Obstructive Sleep Apnea - - Archived

An Important Wake-Up Call

Life often gets so hectic that we think feeling tired and sleep deprived is normal. But we shouldn’t always just shrug it off and go for that second triple shot latte. It may signal a serious, chronic condition called obstructive sleep apnea, which occurs when your throat muscles intermittently relax and block your airway during sleep.

When your airway is either completely or partially blocked, breathing stops and your blood oxygen level can lower. Your brain panics when this occurs, and it rouses the body to restart its breathing. Usually, this is such a brief awakening most people remain unaware when it occurs. But it can happen over 30 times an hour throughout the night, which significantly disrupts restful sleep cycles and leaves you feeling tired and worn out during the day.

Jim’s Experiences with Obstructive Sleep Apnea

Most people who have sleep apnea don’t know it. Usually, someone sleeping next to you is the first to notice your signs. Jim, who explains his problem in a video on the National Institutes of Health website, became concerned when sleep deprivation severely disrupted his daily life. He was falling asleep while driving, and often found himself too tired to get out of bed in the morning.

“It’s Saturday morning and the kids are at your bed ready to do something, and I’m like, I have to sleep, guys. I’m sorry, I can’t play with you,” Jim said.

Jim shared his symptoms with his doctor who sent him for a sleep study, which showed that the number of times he was waking was “extreme.”

Based on the diagnosis, his doctor prescribed CPAP (continuous positive airway pressure) machine treatment.

CPAPs—the most widely used treatment for moderate and severe sleep apnea—consist of a breathing mask connected to a flexible tube through which a machine supplies pressurized air into the sleeper’s throat. The increased air pressure prevents your airway from collapsing. PAP therapy studies show that people who consistently use their machines feel better and encounter fewer complications from sleep apnea.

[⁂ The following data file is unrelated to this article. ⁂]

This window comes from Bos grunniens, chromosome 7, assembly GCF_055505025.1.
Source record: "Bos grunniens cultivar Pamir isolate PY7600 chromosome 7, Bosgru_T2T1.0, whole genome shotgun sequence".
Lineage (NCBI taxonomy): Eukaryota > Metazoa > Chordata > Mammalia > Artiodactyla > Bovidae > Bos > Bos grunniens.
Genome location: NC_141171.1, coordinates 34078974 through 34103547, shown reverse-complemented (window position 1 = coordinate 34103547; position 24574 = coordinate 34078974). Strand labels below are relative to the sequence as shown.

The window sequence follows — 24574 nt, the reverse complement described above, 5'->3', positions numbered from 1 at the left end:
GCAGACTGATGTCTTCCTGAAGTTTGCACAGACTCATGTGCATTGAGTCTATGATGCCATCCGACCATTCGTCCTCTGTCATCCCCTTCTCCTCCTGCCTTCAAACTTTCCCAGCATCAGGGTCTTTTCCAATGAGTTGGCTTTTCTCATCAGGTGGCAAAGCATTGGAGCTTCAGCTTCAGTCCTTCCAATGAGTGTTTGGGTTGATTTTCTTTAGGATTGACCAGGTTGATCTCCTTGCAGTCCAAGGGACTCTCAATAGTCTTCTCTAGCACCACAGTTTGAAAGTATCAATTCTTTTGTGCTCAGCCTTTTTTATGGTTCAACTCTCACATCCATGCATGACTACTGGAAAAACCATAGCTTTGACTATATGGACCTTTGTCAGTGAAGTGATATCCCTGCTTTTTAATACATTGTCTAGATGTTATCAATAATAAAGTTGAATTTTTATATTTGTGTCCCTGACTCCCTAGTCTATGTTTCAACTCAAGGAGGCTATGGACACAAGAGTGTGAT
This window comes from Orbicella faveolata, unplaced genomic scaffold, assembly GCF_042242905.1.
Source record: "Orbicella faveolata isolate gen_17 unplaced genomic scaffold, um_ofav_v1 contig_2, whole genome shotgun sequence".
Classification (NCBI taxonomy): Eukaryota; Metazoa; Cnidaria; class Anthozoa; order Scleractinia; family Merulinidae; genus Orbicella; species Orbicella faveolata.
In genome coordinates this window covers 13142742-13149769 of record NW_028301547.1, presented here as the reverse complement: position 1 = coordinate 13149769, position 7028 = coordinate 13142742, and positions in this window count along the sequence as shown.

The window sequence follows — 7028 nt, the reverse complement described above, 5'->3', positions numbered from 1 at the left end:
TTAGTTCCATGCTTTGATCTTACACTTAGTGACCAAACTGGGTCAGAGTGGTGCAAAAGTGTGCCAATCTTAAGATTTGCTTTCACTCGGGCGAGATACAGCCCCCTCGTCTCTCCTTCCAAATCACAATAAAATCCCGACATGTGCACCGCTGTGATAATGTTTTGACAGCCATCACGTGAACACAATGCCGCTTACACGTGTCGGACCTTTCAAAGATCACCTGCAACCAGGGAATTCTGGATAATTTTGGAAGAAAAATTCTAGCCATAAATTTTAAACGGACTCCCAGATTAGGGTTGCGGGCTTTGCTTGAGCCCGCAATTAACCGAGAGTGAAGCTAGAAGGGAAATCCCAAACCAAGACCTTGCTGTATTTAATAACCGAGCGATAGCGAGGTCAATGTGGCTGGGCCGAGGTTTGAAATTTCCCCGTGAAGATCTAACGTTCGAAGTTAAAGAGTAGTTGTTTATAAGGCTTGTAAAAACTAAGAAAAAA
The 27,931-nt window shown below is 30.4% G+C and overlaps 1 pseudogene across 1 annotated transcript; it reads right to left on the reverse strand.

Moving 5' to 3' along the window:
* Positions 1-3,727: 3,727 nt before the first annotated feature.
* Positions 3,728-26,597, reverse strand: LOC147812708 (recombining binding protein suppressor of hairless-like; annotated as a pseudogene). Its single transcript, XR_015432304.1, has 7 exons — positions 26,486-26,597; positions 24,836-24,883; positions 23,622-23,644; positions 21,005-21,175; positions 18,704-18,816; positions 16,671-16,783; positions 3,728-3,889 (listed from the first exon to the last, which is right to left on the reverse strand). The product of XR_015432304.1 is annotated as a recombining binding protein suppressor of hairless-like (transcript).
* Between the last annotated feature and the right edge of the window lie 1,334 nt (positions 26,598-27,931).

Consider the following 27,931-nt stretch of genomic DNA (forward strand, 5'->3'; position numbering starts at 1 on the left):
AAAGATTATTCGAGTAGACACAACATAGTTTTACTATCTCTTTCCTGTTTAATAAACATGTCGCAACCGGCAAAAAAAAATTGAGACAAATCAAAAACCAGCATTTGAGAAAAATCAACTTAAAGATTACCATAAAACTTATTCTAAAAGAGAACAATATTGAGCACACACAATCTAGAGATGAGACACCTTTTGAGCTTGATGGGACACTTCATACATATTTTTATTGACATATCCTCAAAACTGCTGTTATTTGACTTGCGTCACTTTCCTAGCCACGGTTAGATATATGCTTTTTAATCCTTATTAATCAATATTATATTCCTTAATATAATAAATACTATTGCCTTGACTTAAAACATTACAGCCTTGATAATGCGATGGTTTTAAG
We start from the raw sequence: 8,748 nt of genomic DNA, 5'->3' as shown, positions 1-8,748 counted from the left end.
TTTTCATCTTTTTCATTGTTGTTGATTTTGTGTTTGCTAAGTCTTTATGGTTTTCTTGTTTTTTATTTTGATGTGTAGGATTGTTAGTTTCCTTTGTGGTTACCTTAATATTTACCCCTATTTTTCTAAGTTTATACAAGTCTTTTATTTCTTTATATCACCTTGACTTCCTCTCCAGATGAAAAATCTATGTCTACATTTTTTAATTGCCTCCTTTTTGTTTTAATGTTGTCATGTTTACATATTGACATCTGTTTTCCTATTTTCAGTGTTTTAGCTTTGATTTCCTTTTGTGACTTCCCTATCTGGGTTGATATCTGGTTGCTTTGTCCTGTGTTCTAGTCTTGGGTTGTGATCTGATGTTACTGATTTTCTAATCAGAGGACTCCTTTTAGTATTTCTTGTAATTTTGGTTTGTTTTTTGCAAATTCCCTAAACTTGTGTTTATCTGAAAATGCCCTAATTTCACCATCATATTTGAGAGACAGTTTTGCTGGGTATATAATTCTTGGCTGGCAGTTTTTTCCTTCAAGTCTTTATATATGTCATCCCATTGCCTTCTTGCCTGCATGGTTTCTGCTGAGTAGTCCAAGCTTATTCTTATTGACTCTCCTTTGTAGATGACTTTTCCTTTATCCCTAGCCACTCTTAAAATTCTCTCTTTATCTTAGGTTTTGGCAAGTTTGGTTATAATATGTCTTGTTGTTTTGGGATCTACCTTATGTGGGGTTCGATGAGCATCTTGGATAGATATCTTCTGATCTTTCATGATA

Many people, like Jim, find wearing a CPAP to bed is uncomfortable. He didn’t use it often and things got worse. “Other symptoms appeared. I felt confused and out of it… just not right,” Jim shared.

Alarmed by his deteriorating condition, Jim became committed to using his CPAP machine.

“I’m to the point now that when I go to sleep, I’m looking forward to it. I feel better,” he says.

Alternatives to CPAP/PAP Treatment

Some people never become comfortable using a CPAP machine. Luckily, oral appliances—worn in the mouth like a sports guard while you sleep—can be an effective first line treatment for many sleep apnea sufferers. These appliances hold the lower jaw forward just enough to keep the airway open and prevent the tongue and muscles in the upper airway from collapsing and blocking the airway. Another option is wearing CPAP and an oral appliance together to help reduce the pressure on a CPAP machine, making it more comfortable to use. In more extreme cases, surgery may be an option.

Signs and Symptoms of Obstructive Sleep Apnea

  • Excessive daytime sleepiness
  • Loud snoring
  • Observed episodes of breathing cessation during sleep
  • Abrupt awakenings accompanied by gasping or choking
  • Awakening with a dry mouth or sore throat
  • Morning headache
  • Difficulty concentrating during the day
  • Mood changes, such as depression or irritability
  • High blood pressure
  • Nighttime sweating
  • Decreased libido

Left untreated, OSA can:

  • Increase the risk of high blood pressure, heart attack, stroke, obesity, and type 2 diabetes.
  • Increase the risk of, or worsen, heart failure.
  • Make arrhythmias—irregular heartbeats—more likely.
  • Increase the chance of having work-related or driving accidents.

Common Sleep Apnea Myths Debunked

I’m not overweight, so I don’t need to worry about sleep apnea.

Truth: Sleep apnea is more common in people who are overweight, but it can affect anyone, even children.

I’m a woman, I can’t have sleep apnea. It’s a man’s disease.

Truth: Studies of the general population indicate the ratio is around two or three men for each woman who has the condition, so while not as prevalent, sleep apnea is still quite common in women.

My family doctor will diagnose sleep apnea during my annual check-up.

Truth: Doctors usually can’t detect the condition with certainty during routine office visits. Physicians diagnose sleep apnea based on medical and family histories, a physical exam, and sleep study results. A polysomnogram (PSG)—the most common sleep study for diagnosing sleep apnea—records brain activity, eye movements, heart rate, blood pressure, the amount of oxygen in your blood, air movement through your nose while you breathe, snoring, and chest movements.

By Annette Brooks

Sources: MayoClinic.com, SleepFoundation.org, Nhlbi.nih.gov, SleepAssociation.org

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